Music

Petal by petal

Vidyadhar Vyas in concert.

Vidyadhar Vyas in concert.   | Photo Credit: 14dfrVidyadharVyas

Vidyadhar Vyas’s concert at the VSK Baithak was a masterful exposition that revealed his chosen ragas in various hues.

Vidyadhar Vyas belongs to the Paluskar tradition of the Gwalior gharana. As is well known, the founders of the gharana — Haddu Khan and Hassu Khan — taught many Hindu students on the express instruction of the Maharaja Daulatrao Scindia. Two of them — Vasudevbua Joshi and Shankar Pandit — came to represent the two branches of the gharana. While Shankar Pandit and his son, the legendary Krishnarao Shankar Pandit, stayed put in Gwalior, Vasudevbua Joshi spread Hindustani Khayal music in Maharashtra through his disciple Balkrishnabua Ichalkaranjikar, the guru of Vishnu Digambar Paluskar. Paluskar and his adversary Vishnu Narayan Bhatkhande were the two great modernisers of Hindustani classical music in the last century. While Krishnarao Shankar Pandit’s music was known for its cerebral brilliance, Paluskar introduced bhakti and rasa. He also “purified” old compositions or created new ones to make them palatable to the middle class audiences. In the course of his musical journey, he produced students of the calibre of Omkarnath Thakur, Vinayakrao Patwardhan, Narayanrao Vyas and B. R. Deodhar. Vidyadhar Vyas is the son and disciple of Narayanrao Vyas.

Last Saturday, one had the chance to listen to his riveting performance at the VSK Baithak held in the World Wildlife Fund auditorium. Accompanied by Vinod Lele on tabla and Paromita Mukherjee on harmonium, Vidyadhar Vyas began his vocal recital with Bhoop, one of the favourite ragas of his gharana, and created magic in this pentatonic Kalyan-ang raga that eschews Madhyam and Nishad completely. He chose the famous chaupai from Tulsidas’s Ramcharitmanas — “Jab hi sab nirpat niras bhaye” — that was rendered by Paluskar into Bhoop, favouring it over traditional compositions. Beginning with a short alap, he straightaway tackled the bandish and elaborated the raga in the typical Gwalior style, making good use of behlawa, bol alap, bol taans, aakaar taans, meend and a little bit of gamak. The cadences of Gandhar were truly captivating and so was its coupling with Dhaivat.

Indian classical music, be it Hindustani or Carnatic, is centred around the concept of upaj (on-the-spot spontaneous improvisation) within the established parameters of the raga. As the evening progressed, it became evident that one was listening to an upaj-centric, masterly performance that was aimed at revealing different facets of Bhoop and delving into the depths of layakari. His sparse use of sargam in the taan section lifted the recital to new heights. It did not come as a surprise when Vyas rendered three chhota khayal compositions of the same raga to show it in its various hues. One of them, “Mora jhanjha mandirwa baajelo”, is hardly ever heard these days. In the mid-1980s, this writer had the good fortune to listen to Kumar Gandharva rendering this bandish in his inimitable style. Vyas concluded his Bhoop odyssey with a wonderful tirvat, a musical form that has almost gone out of vogue. It uses the bols of khayal, tarana and pakhawaj and follows different rhythmic patterns.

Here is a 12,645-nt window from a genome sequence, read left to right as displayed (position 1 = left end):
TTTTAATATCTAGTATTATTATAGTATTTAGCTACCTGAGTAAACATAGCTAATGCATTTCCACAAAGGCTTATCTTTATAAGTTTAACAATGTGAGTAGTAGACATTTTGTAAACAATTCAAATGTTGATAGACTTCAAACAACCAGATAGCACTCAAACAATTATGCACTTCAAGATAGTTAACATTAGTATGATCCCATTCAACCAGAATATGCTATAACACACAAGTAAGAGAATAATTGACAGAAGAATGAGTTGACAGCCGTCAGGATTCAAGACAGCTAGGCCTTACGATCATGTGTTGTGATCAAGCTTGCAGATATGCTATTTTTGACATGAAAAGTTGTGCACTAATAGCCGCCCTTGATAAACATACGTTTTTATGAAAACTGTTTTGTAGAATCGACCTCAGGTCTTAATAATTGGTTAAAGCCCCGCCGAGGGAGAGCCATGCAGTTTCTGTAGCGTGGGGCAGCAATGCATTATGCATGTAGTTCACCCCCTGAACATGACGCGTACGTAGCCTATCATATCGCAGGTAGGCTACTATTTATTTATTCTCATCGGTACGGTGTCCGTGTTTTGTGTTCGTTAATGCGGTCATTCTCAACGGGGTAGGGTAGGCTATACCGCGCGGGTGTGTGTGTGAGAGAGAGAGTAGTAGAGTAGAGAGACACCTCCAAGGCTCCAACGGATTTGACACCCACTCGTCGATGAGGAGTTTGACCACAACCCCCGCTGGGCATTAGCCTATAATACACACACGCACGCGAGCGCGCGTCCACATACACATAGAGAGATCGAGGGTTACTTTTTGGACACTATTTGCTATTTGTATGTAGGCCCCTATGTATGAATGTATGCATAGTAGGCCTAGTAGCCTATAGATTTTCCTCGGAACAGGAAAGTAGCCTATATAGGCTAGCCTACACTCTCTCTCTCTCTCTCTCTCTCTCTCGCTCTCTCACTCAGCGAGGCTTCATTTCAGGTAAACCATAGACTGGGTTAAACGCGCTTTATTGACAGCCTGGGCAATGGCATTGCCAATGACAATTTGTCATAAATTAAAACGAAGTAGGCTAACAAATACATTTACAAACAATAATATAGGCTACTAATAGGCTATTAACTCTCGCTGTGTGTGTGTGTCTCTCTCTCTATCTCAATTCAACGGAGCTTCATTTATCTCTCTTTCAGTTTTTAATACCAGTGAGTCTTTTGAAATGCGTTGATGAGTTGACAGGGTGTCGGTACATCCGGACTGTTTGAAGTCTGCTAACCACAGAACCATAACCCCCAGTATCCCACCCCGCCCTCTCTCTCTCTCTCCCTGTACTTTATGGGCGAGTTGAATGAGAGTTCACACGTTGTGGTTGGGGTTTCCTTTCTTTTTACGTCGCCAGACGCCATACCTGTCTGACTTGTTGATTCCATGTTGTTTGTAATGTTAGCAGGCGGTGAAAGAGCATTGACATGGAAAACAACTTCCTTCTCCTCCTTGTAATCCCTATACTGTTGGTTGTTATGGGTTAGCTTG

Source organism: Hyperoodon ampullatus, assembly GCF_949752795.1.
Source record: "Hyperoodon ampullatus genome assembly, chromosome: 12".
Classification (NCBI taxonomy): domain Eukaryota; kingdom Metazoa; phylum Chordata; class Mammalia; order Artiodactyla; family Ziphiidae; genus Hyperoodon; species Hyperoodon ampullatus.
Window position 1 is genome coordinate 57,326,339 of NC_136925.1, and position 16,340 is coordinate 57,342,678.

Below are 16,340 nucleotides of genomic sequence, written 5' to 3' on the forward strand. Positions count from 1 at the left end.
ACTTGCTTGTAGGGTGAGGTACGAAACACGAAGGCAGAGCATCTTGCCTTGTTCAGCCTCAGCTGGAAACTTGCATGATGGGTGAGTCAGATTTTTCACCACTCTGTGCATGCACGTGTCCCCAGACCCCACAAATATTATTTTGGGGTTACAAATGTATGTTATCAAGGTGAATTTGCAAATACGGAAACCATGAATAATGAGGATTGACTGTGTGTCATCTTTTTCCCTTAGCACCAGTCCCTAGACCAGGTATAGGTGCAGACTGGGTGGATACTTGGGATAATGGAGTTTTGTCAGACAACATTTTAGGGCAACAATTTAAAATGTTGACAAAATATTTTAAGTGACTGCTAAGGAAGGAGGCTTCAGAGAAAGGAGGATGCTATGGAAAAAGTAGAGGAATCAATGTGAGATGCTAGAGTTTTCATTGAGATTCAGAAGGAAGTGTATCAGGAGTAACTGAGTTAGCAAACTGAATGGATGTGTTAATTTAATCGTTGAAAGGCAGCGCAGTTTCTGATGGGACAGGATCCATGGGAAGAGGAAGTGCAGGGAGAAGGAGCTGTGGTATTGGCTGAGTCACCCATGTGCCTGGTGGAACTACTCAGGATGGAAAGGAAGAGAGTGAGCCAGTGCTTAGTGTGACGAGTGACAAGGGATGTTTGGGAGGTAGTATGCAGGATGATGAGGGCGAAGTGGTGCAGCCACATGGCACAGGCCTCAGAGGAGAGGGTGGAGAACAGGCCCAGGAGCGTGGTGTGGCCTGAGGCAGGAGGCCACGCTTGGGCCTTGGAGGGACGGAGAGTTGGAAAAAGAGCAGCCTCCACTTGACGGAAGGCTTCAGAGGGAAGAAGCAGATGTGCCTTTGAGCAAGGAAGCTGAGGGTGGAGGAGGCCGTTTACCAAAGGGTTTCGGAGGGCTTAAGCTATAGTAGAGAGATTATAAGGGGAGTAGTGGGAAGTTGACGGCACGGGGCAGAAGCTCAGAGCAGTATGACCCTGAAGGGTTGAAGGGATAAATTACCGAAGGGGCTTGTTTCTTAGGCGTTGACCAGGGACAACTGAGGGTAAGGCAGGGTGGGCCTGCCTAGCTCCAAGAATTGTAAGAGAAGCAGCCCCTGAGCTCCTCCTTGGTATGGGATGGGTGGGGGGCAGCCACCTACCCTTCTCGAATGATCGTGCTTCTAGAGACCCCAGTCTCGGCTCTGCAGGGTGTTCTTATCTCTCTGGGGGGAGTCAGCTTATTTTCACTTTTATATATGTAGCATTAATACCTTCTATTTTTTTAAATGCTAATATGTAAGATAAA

After giving Bhoop its due, the vocalist moved on to Bageshri Kanhda and sang a traditional bada khayal bandish, “Gore-gore mukh par”. Although it is a shringarik (erotic) composition, the pathos of Bageshri permeated its treatment all through and he developed the raga brick-by-brick in the Gwalior way, yet gave an impression as if he was caressing the notes. His pukar infused an emotional intensity into the performance. He also sang a chhota khayal compositon in the language of the Multan region. Keeping in view the changed season, Vyas offered a playful yet truly traditional version of raga Basant and painted a picture without using the Shuddha Madhyam. He chose the familiar “Phagwa Brij dekhan ko chalo ri” to render vilambit khayal and sang two drut bandishes.

Before concluding his recital with a scintillating Bhairavi tarana, Vidyadhar Vyas sang a bhajan based on raga Nand. Vinod Lele impressed on tabla because of his restrained playing with understanding of the need of the moment, while Paromita Mukherjee offered competent harmonium accompaniment.

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Printable version | Jun 3, 2020 3:32:09 PM | https://www.thehindu.com/features/friday-review/music/petal-by-petal/article5685485.ece

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